We took our inspiration for the project from Rhubarb and Custard, and old BBC animation that made use of a fairly course, but extremely lovable, drawing style.  Apart from that though it was an open door, the pupils could approach it how they liked.

The result, two lessons later, apart from a whole set of animations similar to the two below, was a surprisingly quiet classroom.

Geometry, grids, rows and long walks – De Pont, Tilburg

It’s a bit of a trip for us to get the De Pont in Tilburg. Half an hour on the bike, ninety minutes in the train and fifteen minutes walking from the station in Tilburg. But such expeditions are peanuts in comparison to Richard Long, who is currently exhibiting in the museum. 586 miles (943 km) in eighteen and a half days across Southern France and into Italy, between Bordeaux and Turin was one such outing. Various text installations documenting Long’s walks formed a significant part of the exhibition, but the major spaces were dominated by the geometry of his stone installations, with crosses, circles and columns of raw or cut stone stretching out over the museum’s cool white spaces.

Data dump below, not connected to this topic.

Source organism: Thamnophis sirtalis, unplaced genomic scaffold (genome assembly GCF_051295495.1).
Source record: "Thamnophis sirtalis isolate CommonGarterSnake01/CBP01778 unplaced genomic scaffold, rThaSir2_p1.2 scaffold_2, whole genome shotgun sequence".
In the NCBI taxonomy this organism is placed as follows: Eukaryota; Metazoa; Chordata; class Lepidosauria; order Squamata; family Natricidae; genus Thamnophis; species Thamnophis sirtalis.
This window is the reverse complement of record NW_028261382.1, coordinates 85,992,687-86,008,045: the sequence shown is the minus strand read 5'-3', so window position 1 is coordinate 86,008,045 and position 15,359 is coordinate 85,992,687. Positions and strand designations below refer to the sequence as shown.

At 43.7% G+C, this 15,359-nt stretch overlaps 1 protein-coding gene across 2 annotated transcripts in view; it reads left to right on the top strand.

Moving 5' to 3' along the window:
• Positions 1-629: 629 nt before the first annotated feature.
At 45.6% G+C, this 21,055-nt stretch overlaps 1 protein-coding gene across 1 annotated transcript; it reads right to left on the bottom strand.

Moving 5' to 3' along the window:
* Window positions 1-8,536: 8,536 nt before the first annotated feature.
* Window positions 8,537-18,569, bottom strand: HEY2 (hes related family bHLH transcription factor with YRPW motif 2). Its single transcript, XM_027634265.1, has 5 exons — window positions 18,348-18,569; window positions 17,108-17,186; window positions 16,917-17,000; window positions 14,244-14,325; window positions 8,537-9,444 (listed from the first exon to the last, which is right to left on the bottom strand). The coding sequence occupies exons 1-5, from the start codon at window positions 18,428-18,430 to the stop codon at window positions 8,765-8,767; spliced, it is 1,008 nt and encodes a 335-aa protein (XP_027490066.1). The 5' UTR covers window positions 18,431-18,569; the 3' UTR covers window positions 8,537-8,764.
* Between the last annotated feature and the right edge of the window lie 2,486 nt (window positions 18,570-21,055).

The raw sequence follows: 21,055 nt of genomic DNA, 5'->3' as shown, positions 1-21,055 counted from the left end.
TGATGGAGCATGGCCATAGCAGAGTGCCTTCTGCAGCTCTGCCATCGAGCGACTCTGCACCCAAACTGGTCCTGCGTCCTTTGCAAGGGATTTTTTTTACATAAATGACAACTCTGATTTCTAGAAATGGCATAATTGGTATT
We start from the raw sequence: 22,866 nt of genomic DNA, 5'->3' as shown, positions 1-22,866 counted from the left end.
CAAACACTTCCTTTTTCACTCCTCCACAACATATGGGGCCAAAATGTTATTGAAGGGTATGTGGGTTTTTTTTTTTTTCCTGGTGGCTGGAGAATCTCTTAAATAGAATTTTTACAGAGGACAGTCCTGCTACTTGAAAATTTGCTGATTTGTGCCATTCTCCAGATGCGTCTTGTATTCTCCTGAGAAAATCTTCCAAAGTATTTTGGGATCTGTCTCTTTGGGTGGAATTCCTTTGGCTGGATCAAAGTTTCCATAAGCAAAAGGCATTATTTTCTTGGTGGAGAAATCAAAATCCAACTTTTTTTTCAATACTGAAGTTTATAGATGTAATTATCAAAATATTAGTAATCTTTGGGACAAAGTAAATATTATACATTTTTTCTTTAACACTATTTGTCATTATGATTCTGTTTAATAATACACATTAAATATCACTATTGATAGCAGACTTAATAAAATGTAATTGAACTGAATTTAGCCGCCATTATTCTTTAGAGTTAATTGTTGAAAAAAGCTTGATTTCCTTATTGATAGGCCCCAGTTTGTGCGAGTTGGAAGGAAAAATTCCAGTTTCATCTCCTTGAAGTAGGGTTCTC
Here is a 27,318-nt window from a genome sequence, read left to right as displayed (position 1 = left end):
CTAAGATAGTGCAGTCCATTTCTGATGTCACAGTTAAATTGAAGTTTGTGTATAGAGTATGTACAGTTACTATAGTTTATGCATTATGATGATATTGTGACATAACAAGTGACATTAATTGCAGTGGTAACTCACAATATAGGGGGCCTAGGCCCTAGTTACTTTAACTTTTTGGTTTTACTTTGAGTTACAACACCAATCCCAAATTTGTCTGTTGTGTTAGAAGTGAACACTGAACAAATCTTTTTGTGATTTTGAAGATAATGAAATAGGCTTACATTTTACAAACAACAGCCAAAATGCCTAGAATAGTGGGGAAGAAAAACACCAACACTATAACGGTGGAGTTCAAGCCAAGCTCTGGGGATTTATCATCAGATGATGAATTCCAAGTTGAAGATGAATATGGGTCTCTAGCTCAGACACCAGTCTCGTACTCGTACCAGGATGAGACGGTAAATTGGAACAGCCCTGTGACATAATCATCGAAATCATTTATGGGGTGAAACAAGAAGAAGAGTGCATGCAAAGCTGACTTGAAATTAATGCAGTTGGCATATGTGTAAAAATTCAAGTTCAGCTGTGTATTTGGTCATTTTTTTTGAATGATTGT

Long’s work has a longer history in De Pont and fits in well with the curatorial style of the museum. Geometry and a certain leanness visually are often returning features in the exhibits. A fact seems particularly underlined at the moment by a number of other works on display, repetition, grids, rows and symmetry abound. It is very much an aesthetic that appeals to me and I don’t hide the fact that I myself often work in series producing rows of variations on themes. It is simply my way of doing things and so a visit to De Pont always recharges my own visual batteries and leaves me ready to work again, this time sent on my way by the likes of Gerhard Richter, Roni Horn, Ann Veronica Janssens, Jan van Duijnhoven and Sean Scully.

Art in unusual places – Ely Cathedral

To celebrate the 50th anniversary of the first manned landing on the surface of the moon Ely cathedral had organized a science festival. I made a rapid visit to the UK this weekend and had a chance to take in a concert at the cathedral and see Luke Jarram’s installation work (it would have been very difficult to miss it).  An approximately 1:500,000 scale replica of the moon, lit from the inside was suspended in the nave, just short of the central space under the cathedral’s octagon. The seven meter in diameter inflatable made for a very still but hugely eye-catching intervention in the space.